Reference : Comment expliquer les reforms du secteur financier en Europe : acteurs, idées ou inst...
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Comment expliquer les reforms du secteur financier en Europe : acteurs, idées ou institutions
[en] How can we explain European financial sector reforms: actors, ideas or institutions?
Howarth, David mailto [University of Luxembourg > Faculty of Humanities, Education and Social Sciences (FHSE) > Department of Social Sciences (DSOC) >]
Les Politiques Publiques dans la Crise
[en] Public Policy during the Crisis
Saurugger, Sabine mailto
Hassenteufel, Patrick mailto
Presses de Sciences Po
[en] Financial Regulation ; Financial sector ; Europe ; Banking ; Public Policy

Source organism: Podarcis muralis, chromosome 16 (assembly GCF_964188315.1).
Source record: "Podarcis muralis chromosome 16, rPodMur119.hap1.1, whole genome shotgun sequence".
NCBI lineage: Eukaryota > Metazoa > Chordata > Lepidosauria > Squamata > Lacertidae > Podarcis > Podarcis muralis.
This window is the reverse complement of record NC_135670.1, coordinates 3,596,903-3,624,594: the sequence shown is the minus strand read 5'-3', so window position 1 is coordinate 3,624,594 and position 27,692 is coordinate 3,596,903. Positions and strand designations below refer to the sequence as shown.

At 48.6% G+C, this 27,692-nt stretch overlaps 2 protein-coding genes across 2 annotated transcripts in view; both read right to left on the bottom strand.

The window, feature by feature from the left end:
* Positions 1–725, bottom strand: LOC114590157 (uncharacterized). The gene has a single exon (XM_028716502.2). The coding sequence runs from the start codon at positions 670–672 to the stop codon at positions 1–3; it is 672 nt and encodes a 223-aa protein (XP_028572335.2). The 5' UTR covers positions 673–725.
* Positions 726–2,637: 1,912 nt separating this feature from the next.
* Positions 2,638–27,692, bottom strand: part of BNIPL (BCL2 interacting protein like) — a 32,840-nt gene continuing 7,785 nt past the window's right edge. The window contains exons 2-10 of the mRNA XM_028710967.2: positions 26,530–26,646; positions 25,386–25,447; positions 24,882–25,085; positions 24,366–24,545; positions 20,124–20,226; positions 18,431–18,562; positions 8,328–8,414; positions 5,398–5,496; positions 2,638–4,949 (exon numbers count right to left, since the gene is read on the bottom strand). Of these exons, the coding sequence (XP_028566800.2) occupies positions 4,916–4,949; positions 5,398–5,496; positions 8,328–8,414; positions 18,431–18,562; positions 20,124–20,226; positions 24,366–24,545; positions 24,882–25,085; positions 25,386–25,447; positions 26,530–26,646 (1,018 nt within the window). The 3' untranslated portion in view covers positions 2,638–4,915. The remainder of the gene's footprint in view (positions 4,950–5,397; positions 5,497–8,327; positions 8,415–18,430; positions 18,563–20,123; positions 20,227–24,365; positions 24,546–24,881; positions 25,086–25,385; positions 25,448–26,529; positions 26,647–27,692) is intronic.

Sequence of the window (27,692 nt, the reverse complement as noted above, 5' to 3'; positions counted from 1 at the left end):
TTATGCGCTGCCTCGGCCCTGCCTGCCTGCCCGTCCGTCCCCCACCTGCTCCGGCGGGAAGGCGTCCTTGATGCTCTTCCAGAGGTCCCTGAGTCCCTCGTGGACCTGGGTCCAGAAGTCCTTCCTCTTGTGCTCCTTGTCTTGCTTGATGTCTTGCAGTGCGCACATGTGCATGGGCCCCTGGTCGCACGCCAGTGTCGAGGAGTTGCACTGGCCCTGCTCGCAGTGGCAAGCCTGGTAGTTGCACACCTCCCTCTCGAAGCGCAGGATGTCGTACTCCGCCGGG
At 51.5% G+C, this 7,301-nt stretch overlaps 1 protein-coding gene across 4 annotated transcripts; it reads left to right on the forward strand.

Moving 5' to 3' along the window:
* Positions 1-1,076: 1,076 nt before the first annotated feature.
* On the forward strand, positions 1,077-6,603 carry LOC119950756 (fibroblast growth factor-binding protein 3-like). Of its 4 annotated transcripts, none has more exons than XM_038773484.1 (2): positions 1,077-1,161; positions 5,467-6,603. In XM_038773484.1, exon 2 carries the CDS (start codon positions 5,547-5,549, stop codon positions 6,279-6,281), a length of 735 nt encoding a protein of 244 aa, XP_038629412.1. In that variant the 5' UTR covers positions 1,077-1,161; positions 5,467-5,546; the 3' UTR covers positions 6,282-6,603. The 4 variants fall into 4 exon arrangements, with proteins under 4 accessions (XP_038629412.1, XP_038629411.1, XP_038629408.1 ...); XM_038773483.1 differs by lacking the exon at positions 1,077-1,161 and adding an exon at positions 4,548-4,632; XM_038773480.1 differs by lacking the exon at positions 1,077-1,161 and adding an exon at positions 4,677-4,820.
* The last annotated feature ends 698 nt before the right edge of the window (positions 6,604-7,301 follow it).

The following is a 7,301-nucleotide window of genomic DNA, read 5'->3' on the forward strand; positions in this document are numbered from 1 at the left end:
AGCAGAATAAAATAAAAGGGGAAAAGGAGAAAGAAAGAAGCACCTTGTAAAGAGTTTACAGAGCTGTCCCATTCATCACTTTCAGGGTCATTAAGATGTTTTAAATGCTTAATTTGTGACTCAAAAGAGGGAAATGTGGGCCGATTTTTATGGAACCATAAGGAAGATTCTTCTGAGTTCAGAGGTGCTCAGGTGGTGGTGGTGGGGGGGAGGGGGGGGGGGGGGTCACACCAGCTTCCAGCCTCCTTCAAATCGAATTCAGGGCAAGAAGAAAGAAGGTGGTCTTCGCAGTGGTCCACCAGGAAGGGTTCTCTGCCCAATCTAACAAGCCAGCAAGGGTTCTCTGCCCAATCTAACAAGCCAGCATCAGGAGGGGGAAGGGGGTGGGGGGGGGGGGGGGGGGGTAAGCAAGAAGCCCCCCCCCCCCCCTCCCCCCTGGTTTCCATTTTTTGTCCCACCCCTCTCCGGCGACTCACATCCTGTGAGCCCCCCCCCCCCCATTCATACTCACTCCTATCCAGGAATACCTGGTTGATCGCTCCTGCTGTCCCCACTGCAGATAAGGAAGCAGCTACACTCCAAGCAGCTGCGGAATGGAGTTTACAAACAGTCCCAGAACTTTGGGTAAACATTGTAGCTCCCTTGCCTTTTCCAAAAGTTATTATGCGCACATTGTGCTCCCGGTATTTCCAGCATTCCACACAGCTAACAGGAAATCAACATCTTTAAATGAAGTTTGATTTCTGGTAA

[en] This chapter presents an analysis of the public policies carried out in Europe to regulate the financial sector over the pas fifteen years, focusing notably on the role of financial sector and government actors, while considering the role of ideas and institutional frameworks. The concern for financial sector stabilization and reinforced supervision in the aftermath of the crisis has led to the adoption of various European-level and national regulations. Competitive pressures within a highly internationalized sector, as well as the many possibilities for regulatory arbitrage, have justified the use of international and, at least, EU-level financial sector control mechanisms. This chapter demonstrates that the crises from which the EU suffered from 2007 led to a rupture in policies and power relations between public and private actors. The strengthening of supervision and supranational supervision is the direct consequence, and resulted in the creation of the three European authorities (EBA, EIOPA and ESMA), and above all the creation of the Single Supervisory Mechanism (SSM) and the transfer of supervisory powers over the euro zone's largest banks to the European Central Bank. The possibility of inadequate national supervision — a situation in which national public authorities ignore or accept the problems of national banks for various reasons — has thus been reduced. The effect of Basel III (international capital guidelines) is also felt on the activities and organization of large banks, encouraged to limit their high-risk activities. Most of the major European banks have reduced, or are in the process of reducing, their balance sheets. Yet to speak of a paradigm shift in the approach of the governments of major European countries, or even the European Commission, to financial regulation is premature. The constraints imposed on the financial sector, apart from the banks, have only partially increased. As a result of the Banking Union, the overall influence of banks has probably diminished at the national level, at least with regard to banking supervision. However, the ongoing weakness of bank regulation in many areas — for example, the weakness or absence of bank structural reform in all European countries with the exception of the United Kingdom — demonstrates ongoing bank influence. Moreover, other financial sector actors continue to be under-regulated and, arguably, insufficiently supervised.

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